Review Summary: But shit, it was 99 cents.
Hip-hop seems to becoming less and less connected to its origin. The more popular the mainstay of the genre is, the less you are linked to the person’s identity, as ‘the club’ seems to be the place that everything goes down, which is not the general happenings of everyone’s day to day life. I myself, do not proclaim to be fully diverse in knowledge of the hip-hop scene, yet I do know that Macklemore and Ryan Lewis have created something out of the norm for the current atmosphere of mainstream rap regression, with the release of his first official studio album, The Heist
. Ben Haggerty – the man behind the mask of Macklemore - has been self producing and releasing music since the early 2000’s, independently producing three EP’s and an LP which gained a large online following, especially The Vs. Redux
EP – Haggerty’s first collaboration with Ryan Lewis - which gained a cult status in his home town of Seattle, due to the deep discussion of so called ‘taboo topics’, and his discussion and regret of substance abuse in his past life.
The opening lines of the albums first single, ‘Thrift Shop’ is an obvious kick in the face to the current onslaught of club based rap that radios permeate - with Haggerty firmly stating, “Walk up to the club like, ‘What up, I got a big cock!’ / Nah, I’m just pumped, just bought some *** from the thrift shop.”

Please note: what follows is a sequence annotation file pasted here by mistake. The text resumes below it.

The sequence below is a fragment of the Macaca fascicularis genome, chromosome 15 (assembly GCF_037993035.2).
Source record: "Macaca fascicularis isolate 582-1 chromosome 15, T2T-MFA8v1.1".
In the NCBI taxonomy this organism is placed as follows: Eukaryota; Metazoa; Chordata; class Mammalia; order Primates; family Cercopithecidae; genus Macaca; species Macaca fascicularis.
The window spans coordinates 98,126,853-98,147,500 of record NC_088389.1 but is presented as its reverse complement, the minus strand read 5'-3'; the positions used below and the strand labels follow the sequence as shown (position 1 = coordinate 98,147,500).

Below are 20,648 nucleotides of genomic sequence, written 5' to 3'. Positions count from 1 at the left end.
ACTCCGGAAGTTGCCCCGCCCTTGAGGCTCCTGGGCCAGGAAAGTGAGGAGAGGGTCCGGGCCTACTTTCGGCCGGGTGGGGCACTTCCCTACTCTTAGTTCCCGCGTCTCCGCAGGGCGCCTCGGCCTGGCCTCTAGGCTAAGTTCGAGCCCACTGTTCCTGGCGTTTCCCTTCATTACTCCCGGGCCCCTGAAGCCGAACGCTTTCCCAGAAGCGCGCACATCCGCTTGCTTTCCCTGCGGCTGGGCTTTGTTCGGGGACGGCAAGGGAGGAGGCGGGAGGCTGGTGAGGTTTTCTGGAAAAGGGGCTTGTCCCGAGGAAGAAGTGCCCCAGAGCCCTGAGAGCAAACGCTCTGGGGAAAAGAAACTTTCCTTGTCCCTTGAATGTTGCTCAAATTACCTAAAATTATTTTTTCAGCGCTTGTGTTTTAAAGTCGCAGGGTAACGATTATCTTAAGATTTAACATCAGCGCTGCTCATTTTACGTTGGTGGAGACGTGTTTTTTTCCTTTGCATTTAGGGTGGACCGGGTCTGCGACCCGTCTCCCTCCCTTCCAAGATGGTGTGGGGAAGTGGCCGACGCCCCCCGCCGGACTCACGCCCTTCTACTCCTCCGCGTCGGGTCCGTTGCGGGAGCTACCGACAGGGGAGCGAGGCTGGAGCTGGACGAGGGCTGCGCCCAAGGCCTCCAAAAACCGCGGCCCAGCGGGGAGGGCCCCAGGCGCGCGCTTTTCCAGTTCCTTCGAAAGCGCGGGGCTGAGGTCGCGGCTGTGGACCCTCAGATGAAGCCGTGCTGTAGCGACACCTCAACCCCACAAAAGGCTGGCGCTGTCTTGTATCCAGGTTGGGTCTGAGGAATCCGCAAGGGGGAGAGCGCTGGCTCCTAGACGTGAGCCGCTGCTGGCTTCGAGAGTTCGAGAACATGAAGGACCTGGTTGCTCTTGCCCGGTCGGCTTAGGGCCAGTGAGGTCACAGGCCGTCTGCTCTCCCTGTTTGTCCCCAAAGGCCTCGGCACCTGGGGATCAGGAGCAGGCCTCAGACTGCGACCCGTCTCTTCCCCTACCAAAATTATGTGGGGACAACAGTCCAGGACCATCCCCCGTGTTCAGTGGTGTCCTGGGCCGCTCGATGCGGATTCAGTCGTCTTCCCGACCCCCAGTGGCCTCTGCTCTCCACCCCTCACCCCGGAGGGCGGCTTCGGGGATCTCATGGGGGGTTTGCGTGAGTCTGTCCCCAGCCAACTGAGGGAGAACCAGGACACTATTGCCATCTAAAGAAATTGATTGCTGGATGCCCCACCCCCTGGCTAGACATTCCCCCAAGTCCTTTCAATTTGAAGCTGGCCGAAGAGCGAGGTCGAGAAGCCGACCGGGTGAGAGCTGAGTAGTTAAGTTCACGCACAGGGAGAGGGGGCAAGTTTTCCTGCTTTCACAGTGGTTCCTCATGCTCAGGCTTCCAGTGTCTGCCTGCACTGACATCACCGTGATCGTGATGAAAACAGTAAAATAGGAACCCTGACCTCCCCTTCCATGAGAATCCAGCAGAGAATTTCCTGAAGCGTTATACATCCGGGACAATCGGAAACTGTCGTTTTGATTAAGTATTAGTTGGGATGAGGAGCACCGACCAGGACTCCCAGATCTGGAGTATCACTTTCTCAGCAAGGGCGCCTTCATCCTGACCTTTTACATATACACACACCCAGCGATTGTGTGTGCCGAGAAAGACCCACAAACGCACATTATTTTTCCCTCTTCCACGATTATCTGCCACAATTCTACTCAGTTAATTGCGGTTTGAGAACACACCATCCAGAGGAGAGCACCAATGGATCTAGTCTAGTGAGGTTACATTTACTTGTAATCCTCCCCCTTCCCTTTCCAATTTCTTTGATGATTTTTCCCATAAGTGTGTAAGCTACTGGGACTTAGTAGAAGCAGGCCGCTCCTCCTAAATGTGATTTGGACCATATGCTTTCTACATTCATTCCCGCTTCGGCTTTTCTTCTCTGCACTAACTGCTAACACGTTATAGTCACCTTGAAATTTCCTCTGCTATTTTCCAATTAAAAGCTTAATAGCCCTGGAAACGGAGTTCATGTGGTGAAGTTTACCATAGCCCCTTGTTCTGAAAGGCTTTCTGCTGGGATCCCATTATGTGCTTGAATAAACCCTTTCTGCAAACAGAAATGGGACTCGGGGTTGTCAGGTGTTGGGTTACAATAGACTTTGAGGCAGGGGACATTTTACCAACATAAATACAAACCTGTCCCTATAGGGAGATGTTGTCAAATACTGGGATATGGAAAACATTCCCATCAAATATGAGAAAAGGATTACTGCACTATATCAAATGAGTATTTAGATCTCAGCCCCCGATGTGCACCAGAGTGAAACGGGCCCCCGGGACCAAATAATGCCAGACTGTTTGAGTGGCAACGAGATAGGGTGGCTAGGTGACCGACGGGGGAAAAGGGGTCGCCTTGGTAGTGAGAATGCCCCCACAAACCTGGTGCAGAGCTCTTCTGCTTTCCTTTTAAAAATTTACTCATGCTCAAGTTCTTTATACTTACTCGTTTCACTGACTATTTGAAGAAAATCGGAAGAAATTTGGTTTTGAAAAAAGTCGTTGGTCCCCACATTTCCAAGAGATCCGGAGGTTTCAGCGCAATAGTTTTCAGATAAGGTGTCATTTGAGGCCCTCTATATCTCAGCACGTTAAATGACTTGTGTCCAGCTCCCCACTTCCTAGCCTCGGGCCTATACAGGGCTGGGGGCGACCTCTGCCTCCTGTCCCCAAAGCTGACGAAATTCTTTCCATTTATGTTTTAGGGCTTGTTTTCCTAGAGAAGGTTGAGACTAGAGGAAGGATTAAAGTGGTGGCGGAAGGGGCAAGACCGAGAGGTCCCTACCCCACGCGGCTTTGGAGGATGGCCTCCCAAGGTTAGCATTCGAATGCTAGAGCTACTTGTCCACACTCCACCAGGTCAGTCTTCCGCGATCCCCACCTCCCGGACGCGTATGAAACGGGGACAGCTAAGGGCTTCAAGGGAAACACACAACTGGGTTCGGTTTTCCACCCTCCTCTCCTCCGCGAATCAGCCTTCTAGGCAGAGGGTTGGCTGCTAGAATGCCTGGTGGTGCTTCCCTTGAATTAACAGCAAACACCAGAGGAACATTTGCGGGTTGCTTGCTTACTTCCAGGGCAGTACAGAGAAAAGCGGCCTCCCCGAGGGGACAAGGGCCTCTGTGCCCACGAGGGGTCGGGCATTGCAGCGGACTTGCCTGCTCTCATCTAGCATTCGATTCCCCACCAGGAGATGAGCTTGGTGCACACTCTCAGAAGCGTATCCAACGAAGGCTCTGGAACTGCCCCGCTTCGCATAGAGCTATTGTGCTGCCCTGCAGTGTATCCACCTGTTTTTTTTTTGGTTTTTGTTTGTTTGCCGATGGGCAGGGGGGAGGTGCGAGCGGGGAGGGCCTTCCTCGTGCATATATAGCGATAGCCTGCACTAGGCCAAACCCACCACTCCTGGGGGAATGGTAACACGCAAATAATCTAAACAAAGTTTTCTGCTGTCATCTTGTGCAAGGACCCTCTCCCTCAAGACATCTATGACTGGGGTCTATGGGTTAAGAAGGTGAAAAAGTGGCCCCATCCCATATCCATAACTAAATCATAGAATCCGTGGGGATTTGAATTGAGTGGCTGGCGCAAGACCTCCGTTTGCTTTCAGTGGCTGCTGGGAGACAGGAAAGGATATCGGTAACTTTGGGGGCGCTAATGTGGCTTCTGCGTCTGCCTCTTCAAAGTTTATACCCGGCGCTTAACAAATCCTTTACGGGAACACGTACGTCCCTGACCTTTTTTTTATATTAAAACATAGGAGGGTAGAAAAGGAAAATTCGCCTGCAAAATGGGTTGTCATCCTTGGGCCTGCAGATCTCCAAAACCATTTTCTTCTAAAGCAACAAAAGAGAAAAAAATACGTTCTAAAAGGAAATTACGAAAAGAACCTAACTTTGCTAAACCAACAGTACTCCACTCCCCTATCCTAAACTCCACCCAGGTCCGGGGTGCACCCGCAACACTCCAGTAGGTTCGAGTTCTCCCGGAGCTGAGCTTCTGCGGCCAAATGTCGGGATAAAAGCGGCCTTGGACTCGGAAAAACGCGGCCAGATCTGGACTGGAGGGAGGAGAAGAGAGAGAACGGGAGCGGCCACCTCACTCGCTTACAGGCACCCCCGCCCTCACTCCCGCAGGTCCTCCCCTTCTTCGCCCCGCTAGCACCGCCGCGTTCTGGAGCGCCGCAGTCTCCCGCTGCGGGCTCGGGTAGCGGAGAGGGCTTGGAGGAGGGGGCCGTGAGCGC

It is this tongue cheek atmosphere that is apparent throughout a few of the albums cuts, but it is mainly noticeable that Haggerty is going to preach to you on a much deeper level. This is exemplified on ‘Same Love’, the discussion of gay equality/marriage and ‘Wings’ where consumerism is weaved into the discussion of being young, and getting a swanky pair of new Air Jordan’s. What differs The Heist
from someone like Lupe Fiasco, is Haggerty’s aptitude to centre on an constraint, create a rational opinion and present it to its full face value. On the very anti music industry, ‘Jimmy Iovine,’ Haggerty gives us the tail, from top to bottom, yet doesn’t touch on the subject matter again once the story is done.
There is no facade to dig through when trying to decipher Haggerty’s lyrics, for example – a verse from Same Love;
“We press play, don’t press pause
Progress, march on,
With the veil over our eyes
We turn out back on the cause
Til the day the my uncles can be united by law
When kids are walking ‘round the hallway plagued by pain in their heart
A world so hateful some would rather die than be who they are
And a certificate on paper isn’t gonna solve it all
But it’s a damn good place to start
What not must be forgotten amongst the lyrical depths of Macklemore is the production of Ryan Lewis. Every song is laced with some sort of interconnection to the inner workings of the cuts message. From the children choir on ‘Wings’ to the driving beats of ‘White Walls’, Lewis has been concise with his mix and instrumental array that the work of Haggerty compliments the arrangements perfectly, and vice versa. While The Heist
may drag in places due to an inconsistent middle section, the big cuts more than make up for any of the less memorable moments. Haggerty may not have the all important ‘flow of the century’ and ‘be all up in the club’ but he sure does have opinions on the current world climate and its society, and is not afraid to voice what he believes, which is an admirable trait. What could be considered as a debut album of sorts, Macklemore and Ryan Lewis complement each other perfectly, with stunning musical arrangements that augment the discussion that Haggerty wishes to have with his listeners.